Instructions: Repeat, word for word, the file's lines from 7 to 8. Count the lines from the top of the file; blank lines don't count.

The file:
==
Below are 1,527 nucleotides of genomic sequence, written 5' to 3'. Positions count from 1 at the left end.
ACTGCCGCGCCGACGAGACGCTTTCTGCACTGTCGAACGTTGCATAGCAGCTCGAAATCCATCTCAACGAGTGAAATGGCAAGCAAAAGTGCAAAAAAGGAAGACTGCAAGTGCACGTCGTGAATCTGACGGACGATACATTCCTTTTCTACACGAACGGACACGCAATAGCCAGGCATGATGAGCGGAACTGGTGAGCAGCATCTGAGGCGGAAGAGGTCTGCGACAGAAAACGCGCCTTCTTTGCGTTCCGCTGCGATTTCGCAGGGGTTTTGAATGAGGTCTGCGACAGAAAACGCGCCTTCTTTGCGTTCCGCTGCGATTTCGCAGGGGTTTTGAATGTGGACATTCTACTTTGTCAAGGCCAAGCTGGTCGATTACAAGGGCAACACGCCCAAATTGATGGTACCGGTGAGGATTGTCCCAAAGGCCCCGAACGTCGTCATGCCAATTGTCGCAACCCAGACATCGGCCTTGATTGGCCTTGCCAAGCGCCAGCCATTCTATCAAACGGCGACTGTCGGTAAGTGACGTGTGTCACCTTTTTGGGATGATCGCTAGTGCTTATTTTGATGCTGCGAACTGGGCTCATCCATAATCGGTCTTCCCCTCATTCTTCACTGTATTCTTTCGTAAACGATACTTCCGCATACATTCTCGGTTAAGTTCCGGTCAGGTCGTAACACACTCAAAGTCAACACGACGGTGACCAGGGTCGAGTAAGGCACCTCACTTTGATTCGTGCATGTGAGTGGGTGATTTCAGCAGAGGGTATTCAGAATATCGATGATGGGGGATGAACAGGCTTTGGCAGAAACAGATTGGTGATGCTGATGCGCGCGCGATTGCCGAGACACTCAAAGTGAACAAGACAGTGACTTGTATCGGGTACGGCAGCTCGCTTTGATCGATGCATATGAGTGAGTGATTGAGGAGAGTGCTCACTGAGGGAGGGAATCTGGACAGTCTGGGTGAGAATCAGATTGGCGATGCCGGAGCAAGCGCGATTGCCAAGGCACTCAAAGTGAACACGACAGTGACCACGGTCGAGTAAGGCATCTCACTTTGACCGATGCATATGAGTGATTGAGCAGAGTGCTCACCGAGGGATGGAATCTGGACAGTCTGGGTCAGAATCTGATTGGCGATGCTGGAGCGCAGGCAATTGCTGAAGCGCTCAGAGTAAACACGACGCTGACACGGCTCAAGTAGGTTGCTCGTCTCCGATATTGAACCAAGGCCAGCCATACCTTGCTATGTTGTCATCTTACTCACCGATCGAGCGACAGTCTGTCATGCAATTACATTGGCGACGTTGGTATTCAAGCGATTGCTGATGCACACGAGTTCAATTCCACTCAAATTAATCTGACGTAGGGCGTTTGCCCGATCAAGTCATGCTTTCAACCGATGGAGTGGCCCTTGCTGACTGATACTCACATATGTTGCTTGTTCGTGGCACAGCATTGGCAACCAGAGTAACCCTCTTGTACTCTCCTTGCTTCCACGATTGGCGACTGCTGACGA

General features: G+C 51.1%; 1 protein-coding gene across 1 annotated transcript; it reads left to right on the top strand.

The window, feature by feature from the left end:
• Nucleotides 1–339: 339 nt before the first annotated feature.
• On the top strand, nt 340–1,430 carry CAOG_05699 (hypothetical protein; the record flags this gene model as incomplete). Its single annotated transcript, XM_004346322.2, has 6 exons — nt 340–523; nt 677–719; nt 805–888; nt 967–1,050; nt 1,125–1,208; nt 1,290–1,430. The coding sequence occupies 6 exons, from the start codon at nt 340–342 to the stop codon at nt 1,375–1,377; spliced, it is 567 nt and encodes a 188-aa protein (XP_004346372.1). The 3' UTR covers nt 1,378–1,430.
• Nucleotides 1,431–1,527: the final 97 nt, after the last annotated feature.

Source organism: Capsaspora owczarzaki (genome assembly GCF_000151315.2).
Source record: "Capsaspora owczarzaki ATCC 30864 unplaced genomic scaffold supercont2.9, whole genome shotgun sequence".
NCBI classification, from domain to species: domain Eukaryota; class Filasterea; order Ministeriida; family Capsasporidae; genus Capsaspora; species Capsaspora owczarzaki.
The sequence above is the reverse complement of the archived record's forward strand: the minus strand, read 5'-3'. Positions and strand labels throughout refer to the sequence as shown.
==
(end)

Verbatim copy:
• Nucleotides 1,431–1,527: the final 97 nt, after the last annotated feature.

Source organism: Capsaspora owczarzaki (genome assembly GCF_000151315.2).